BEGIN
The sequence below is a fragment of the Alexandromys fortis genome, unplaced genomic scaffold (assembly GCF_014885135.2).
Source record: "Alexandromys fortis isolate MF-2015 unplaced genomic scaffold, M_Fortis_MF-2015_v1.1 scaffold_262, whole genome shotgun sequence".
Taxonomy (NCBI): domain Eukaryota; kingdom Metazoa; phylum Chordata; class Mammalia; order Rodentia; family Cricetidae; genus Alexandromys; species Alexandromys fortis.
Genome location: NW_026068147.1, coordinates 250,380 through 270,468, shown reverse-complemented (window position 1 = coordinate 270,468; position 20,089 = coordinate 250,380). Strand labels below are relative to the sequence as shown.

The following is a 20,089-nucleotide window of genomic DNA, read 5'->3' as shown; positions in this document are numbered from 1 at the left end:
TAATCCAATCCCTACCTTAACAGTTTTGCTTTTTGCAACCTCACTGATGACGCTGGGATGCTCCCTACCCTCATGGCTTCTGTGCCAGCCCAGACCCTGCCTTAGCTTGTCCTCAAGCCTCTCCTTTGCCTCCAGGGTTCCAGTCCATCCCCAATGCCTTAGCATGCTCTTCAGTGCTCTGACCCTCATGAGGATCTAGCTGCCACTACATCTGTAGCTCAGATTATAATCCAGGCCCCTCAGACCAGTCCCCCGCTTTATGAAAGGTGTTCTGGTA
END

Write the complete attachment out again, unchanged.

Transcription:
The sequence below is a fragment of the Alexandromys fortis genome, unplaced genomic scaffold (assembly GCF_014885135.2).
Source record: "Alexandromys fortis isolate MF-2015 unplaced genomic scaffold, M_Fortis_MF-2015_v1.1 scaffold_262, whole genome shotgun sequence".
Taxonomy (NCBI): domain Eukaryota; kingdom Metazoa; phylum Chordata; class Mammalia; order Rodentia; family Cricetidae; genus Alexandromys; species Alexandromys fortis.
Genome location: NW_026068147.1, coordinates 250,380 through 270,468, shown reverse-complemented (window position 1 = coordinate 270,468; position 20,089 = coordinate 250,380). Strand labels below are relative to the sequence as shown.

The following is a 20,089-nucleotide window of genomic DNA, read 5'->3' as shown; positions in this document are numbered from 1 at the left end:
TAATCCAATCCCTACCTTAACAGTTTTGCTTTTTGCAACCTCACTGATGACGCTGGGATGCTCCCTACCCTCATGGCTTCTGTGCCAGCCCAGACCCTGCCTTAGCTTGTCCTCAAGCCTCTCCTTTGCCTCCAGGGTTCCAGTCCATCCCCAATGCCTTAGCATGCTCTTCAGTGCTCTGACCCTCATGAGGATCTAGCTGCCACTACATCTGTAGCTCAGATTATAATCCAGGCCCCTCAGACCAGTCCCCCGCTTTATGAAAGGTGTTCTGGTA